How have you tried to interface with Malibu residents, including education and city leaders? What have you accomplished?

Having almost moved to Malibu prior to finding a home in Santa Monica, I am comfortable in and a frequent visitor to Malibu. I consider Malibu residents my neighbors. I hold open meetings at local cafes to offer opportunities for the Malibu community to learn about my qualifications for school board and what I intend to accomplish to better our schools. Malibu residents, educators and city leaders have expressed great concern about education and districtwide budget cuts. The improvements I suggest resonate with the Malibu community because better schools are what matter to all who care about education and the future. Improving budget allocation, keeping quality educators in our district and providing education in the classroom that is unequalled elsewhere-those three are my primary interests in the SMMUSD.

Other than Board meetings, how many times have you been in Malibu in the past year? With whom have you met? What have you learned?

I visit Malibu dozens of times a year to be with family and friends. Open meetings at local cafes have allowed me to exchange ideas with Malibu residents, local business owners, city leaders and students. Effective representation in school district decisions is a common aim. Some have thought to seek that by creating a separate school district. I believe the Santa Monica-Malibu School Board needs to be utterly inclusive of Malibu. The district must be united. With better community outreach and proper budgetary allocation, we can jointly attract and retain quality educators and maximize the educational opportunities of our children. I will continue to engage the Malibu community in school board decision-making to ensure that the city receives honest representation and shares its concerns and ideas in joint efforts to make ours the best school district possible.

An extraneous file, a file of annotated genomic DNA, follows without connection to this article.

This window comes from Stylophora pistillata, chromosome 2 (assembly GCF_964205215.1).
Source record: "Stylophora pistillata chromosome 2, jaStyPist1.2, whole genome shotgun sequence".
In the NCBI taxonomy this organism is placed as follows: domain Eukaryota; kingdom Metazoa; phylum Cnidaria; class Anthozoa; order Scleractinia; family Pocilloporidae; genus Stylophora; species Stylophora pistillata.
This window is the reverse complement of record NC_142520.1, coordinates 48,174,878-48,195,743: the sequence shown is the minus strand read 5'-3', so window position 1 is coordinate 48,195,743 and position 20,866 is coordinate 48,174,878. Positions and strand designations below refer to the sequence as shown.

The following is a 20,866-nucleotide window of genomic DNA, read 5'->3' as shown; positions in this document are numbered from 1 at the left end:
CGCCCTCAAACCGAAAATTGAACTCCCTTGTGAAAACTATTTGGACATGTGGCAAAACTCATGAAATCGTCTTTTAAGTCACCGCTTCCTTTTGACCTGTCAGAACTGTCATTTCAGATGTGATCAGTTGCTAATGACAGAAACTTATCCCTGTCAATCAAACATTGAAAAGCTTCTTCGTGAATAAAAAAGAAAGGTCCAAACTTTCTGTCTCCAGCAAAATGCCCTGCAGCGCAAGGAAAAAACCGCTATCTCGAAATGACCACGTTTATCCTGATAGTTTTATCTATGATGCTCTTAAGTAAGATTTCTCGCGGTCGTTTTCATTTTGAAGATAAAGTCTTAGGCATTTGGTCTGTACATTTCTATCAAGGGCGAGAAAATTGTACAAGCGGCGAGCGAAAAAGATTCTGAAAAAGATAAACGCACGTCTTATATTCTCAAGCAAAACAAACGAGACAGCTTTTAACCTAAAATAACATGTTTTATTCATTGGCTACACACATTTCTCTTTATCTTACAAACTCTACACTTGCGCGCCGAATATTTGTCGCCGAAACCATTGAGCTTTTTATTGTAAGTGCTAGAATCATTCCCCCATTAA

What is your opinion on the demand by some Malibu parents for the formation of a Malibu school district?

I understand the desire of Malibu parents to have their voices heard. I empathize with those who have not been heard. My position is that they should and will be heard in the future, that the SMMUSD is stronger than either city’s individual district would be if they separated. But both cities must be full participants in decision making in the unified district. Shortsightedness accounts for the failure to recognize this fact. There must be wider community outreach to Malibu. With improved leadership in place and wiser districtwide decisions, the Santa Monica-Malibu Unified School District will be more beneficial to Malibu than a separate entity. I am a strong leader and listener. I am committed to communicating and helping others communicate. I want our joint venture in education to be of real and permanent benefit to Malibu as well as Santa Monica. With attentive leadership, both will prosper.

What is your opinion on the effort to make Point Dume Marine Science Elementary School a charter school?

The effort is well intended, but at this point premature. The SMMUSD would lose money necessary to provide excellent districtwide education. Only one percent of oversight money would be given, with the district oversight administrative costs associated with a charter far exceeding this amount. I have discussed this issue with leaders of successful charter schools and attended the recent SMMUSD board meeting focused on charter schools for our district. If proper preparation by the SMMUSD to convert Point Dume Marine Science Elementary School into a charter school were put in place, without excessive oversight expenditures, it could be a success for students, educators and the community.